In my last column, I used a “Breaking Bad” reference to talk about Michigan State's ability to come into opposing arenas, fall behind and then suck the energy out of a crowd.
Column: Michigan State basketball wasn't supposed to win at Mackey Arena
As Lee Corso would say, not so fast, my friend.
The Spartans were humbled a bit at Mackey Arena Sunday afternoon, with a crowd that was raring to go before the opening tip. The scoreboard showed an anti-MSU hype video, displaying previous victories over MSU at Mackey from yesteryear. If Magic Johnson, Mateen Cleaves and Denzel Valentine could all lose at Mackey, then so could this team.
MSU looked listless in the first half, late to track cutters, indifferent on the defensive glass, and lackadaisical offensively. The number of possessions in which Cassius Winston was forced to try and create — against excellent perimeter defense — late in the shot clock was staggering. While MSU has played in difficult environments, nothing matched the intensity of the crowd and the Boilermaker team.
“Our freshmen needed diapers today," coach Tom Izzo said postgame. "It’s one of those days where I knew they were gonna get indoctrinated."
Aaron Henry and Gabe Brown were the freshmen that got multiple stints, and it was a bit of a mixed bag. They were indecisive in the first half, clearly rattled by the stage and the raucous crowd. Izzo ran Henry in the second half, and he was better.
So, now we get to the excuse. Or maybe it’s not an excuse, maybe it’s a reality. This was MSU’s third game in six days. At the wing position, two of their three most experienced players, Joshua Langford and Kyle Ahrens, did not play. Their minutes went to freshmen unfamiliar with environments like Mackey. MSU does not have transcendent, lottery-level talent like it has in previous seasons.
Those are not excuses, those are reasons. A team with more veteran leadership, on the court instead of just the bench, probably handles it better. It doesn’t mean Purdue should apologize for the victory, it just means that Langford and Ahrens would have helped quite a bit. MSU had been undefeated since Langford went down against Northern Illinois, which surprised just about everybody. It was bound to show at some point, and it did Sunday afternoon.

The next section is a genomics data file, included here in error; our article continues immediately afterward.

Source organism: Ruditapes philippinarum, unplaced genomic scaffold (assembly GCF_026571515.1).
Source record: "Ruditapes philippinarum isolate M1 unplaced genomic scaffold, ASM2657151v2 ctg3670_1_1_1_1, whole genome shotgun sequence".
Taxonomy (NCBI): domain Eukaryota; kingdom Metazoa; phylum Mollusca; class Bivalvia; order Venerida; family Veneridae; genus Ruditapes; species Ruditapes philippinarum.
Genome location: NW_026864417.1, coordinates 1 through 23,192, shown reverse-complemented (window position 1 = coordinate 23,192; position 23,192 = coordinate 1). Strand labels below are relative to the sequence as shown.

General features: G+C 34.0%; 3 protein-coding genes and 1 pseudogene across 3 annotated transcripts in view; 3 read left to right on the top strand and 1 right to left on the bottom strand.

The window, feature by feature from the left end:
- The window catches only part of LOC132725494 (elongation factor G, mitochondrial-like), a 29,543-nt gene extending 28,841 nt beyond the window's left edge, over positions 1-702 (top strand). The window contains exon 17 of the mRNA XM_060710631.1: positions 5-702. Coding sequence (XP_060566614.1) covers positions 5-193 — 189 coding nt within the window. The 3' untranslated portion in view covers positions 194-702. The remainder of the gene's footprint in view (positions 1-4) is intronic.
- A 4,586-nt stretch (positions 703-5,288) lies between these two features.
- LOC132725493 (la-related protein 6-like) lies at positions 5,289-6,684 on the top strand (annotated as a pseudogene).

They got punched in the mouth in the first half and played with no fire.
But in the second half, we saw a different MSU team. A confident team, playing loose and free, as they used a 23-4 run to cut into a 23-point deficit.
“We kinda took a collective effort, and we just decided that we were gonna play harder and play smarter in the second half,” Henry said. “In the first part of the second half, it looked like it was gonna continue. I’m happy we found a way to come back, and even though we lost, we showed our heart.”
In an environment that difficult, with everything going against them, MSU did not shrink. They fought back, and really were a couple of plays away from stealing the game, as they did last season with their miraculous 27-point comeback against Northwestern.
“They’re the Big Ten champs,” Purdue coach Matt Painter said postgame. “Until somebody proves otherwise, from a consistency standpoint, they have a great chance to win it again.”
Going forward, I’m not sure how much this result will matter. MSU is 9-1 in the Big Ten, halfway through this newfangled 20-game Big Ten schedule. They’ll battle No. 5 Michigan all the way to the wire for the Big Ten crown — the Wolverines had a similar result to this last weekend, falling by double digits at then-unranked Wisconsin.
With a week off and a comparatively easy stretch of games ahead, the plan and goals should not change. Purdue is good, they are supremely coached and Mackey was a hornet’s nest all game. MSU was never supposed to be good enough to win games like this, particularly not when undermanned. In many ways, this team has already exceeded expectations this season.
The sky is not falling. It would be nice for MSU, however, if they could have a couple of titans on the wing back on the court just to hold it in place.
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